He also identifies what he thinks has been a very important shift in the mindset of many large organisations. Pearman says that, previously, companies have believed they own the data they collect. But nowadays, with privacy acts such as those mentioned above coming into place, the overwhelming message is that individuals are always the owners of their personal data.
As a result, customers have a right to know for what purpose a company wants their data. If they decide that that company should not have their data any more, the company must be able to delete that data, transfer it to another authorised company, or return it to the customer.
As Pearman points out, this is a big shift in terms of how companies are being asked to think about data and also, from a technological perspective, how they organise their networks, and how they compile their records. This in itself is a burden for some companies, requiring new time and money invested into rethinking old policies and processes.
Pearman adds that regulatory uncertainty has been covered by steadily evolving cyber insurance policies and that insurer willingness to provide coverage is increasing.
The evolving threat
Regulatory regime changes are certainly increasing companies’ awareness of the fact that they need cyber liability insurance, Pearman says, but there have been other important drivers behind the increased interest in cyber insurance.
“There has been an increasing number of data breaches, through more varied attack routes, all showing the heightened cyber threat. While organisations need to be aware of the privacy risks of holding personal data, they also are becoming more aware of their cybersecurity risks,” he says.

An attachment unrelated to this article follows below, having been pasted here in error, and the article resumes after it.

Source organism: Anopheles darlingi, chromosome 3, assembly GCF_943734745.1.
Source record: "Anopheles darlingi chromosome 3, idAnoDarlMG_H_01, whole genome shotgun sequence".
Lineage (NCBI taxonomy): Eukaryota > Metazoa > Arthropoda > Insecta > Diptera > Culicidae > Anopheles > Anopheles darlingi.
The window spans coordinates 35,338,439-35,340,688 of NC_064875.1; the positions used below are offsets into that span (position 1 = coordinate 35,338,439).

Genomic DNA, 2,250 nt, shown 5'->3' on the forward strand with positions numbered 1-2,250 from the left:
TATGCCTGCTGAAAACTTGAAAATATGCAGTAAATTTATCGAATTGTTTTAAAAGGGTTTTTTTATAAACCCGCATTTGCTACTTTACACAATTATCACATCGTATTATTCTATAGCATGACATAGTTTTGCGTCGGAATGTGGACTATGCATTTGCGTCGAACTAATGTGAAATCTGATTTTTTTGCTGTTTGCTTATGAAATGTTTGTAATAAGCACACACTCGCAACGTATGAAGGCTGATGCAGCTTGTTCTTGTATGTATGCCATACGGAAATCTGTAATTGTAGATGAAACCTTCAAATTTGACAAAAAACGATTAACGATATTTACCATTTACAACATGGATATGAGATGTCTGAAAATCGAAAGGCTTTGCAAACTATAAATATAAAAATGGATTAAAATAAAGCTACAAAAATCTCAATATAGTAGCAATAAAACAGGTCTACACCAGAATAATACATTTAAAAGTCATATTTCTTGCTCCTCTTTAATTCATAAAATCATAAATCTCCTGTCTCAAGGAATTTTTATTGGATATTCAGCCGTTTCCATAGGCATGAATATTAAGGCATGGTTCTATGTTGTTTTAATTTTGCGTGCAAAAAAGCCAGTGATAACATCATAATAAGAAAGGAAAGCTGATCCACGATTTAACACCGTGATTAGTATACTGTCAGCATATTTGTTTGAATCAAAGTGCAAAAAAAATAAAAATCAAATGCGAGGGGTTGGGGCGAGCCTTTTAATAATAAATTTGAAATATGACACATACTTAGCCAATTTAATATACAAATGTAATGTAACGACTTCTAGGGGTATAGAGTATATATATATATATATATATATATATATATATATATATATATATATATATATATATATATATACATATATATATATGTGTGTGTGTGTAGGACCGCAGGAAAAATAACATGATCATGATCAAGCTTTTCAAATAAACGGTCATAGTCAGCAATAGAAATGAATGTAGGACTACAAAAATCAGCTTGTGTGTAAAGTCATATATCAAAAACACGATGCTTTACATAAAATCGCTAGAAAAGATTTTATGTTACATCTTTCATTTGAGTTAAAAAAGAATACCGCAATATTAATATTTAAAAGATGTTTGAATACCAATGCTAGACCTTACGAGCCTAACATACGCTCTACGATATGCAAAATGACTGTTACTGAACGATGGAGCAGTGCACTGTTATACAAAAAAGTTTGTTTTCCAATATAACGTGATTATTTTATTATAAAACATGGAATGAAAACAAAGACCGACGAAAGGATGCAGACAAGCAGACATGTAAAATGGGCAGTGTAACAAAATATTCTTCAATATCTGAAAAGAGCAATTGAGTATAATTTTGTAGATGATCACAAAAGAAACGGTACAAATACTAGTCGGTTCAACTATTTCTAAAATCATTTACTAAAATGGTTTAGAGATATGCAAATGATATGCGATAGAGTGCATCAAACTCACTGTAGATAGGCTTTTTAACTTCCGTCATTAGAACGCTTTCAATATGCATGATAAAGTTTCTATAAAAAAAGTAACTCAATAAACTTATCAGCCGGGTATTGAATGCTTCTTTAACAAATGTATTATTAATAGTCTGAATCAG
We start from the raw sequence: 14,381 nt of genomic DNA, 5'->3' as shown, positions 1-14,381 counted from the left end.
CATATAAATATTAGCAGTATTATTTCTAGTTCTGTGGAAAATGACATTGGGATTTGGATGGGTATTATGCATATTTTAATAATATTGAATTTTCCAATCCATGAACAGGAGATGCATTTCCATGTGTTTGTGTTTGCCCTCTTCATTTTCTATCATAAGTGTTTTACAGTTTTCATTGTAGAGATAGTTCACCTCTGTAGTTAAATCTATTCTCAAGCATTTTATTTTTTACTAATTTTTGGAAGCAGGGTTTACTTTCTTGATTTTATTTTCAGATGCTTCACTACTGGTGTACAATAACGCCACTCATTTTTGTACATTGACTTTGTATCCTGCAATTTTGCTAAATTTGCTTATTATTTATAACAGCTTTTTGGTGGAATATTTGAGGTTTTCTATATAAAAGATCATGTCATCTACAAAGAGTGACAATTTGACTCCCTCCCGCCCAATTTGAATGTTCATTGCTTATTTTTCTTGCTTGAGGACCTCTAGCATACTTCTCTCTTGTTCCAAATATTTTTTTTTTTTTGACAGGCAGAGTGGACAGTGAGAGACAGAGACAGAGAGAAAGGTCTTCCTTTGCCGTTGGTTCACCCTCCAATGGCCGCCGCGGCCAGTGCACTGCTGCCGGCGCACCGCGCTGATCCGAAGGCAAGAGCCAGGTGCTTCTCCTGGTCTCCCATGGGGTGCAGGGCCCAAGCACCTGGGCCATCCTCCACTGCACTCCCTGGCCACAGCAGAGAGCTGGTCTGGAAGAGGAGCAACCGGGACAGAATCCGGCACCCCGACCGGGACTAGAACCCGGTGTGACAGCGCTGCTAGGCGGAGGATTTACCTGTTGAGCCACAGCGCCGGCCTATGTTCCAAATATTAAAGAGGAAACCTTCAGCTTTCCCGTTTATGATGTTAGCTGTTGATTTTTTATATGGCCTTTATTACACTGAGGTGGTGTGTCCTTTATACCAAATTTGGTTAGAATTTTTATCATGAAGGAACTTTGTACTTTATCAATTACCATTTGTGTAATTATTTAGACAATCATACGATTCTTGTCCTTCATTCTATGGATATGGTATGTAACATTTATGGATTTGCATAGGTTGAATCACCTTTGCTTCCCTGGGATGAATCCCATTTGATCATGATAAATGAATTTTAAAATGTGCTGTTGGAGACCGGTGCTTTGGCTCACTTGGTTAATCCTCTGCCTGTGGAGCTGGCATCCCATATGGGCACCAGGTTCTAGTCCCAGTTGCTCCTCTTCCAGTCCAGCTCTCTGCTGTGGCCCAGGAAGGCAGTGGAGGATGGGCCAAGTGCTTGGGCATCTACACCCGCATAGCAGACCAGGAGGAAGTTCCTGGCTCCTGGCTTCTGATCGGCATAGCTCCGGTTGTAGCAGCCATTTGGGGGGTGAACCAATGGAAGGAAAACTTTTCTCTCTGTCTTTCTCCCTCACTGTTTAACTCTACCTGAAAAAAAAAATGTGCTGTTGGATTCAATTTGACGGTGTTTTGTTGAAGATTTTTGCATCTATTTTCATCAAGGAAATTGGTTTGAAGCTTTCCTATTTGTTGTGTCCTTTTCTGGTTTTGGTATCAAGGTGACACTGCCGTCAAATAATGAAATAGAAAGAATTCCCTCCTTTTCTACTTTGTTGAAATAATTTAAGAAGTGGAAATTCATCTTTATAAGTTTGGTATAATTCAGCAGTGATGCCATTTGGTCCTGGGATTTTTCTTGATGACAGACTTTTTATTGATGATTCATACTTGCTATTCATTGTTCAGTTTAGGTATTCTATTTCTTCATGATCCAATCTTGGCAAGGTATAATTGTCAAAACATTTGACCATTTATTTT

“We need a modern understanding of the threat landscape. In the minds of many people, hackers are 17-year-old boys in their parents’ basements,” he points out.
“Our concept of the hacker needs to evolve, to understanding that a hacker could be someone with access to advanced tools, of any age, and could be acting on behalf of nation states or organised crime. They are very, very sophisticated these days.
“Yes, there’s still the individual attacker but the biggest companies in the world, the ones we insure, are facing well-resourced teams of attackers with multiple tools.”
Despite this, Pearman concludes on a note of cautious optimism. “The attackers are still developing their cyber weapons, but the organisations are getting better at mitigating their risks.
“Take credit card data, for example, and the hacking of credit card terminals a few years ago. Everyone focused on the retail sector and that segment has done a very good job of dealing with those attacks but they can’t afford to fall into complacency.
“Cyber criminals are constantly working on new ransomware, malware and other forms of attack. For this reason, we in the re/insurance industry are remaining vigilant. As cyber risk escalates and evolves so does the coverage, and while insurance may not be the only line of defence, we play a significant role in cybersecurity.”
Noel Pearman is senior vice president and cyber product line leader in the Bermuda Insurance Operations of AXA XL, the P&C and specialty risk division of AXA Group.
AXA XL, cyber, hacking, Noel Pearman, threats, security, solutions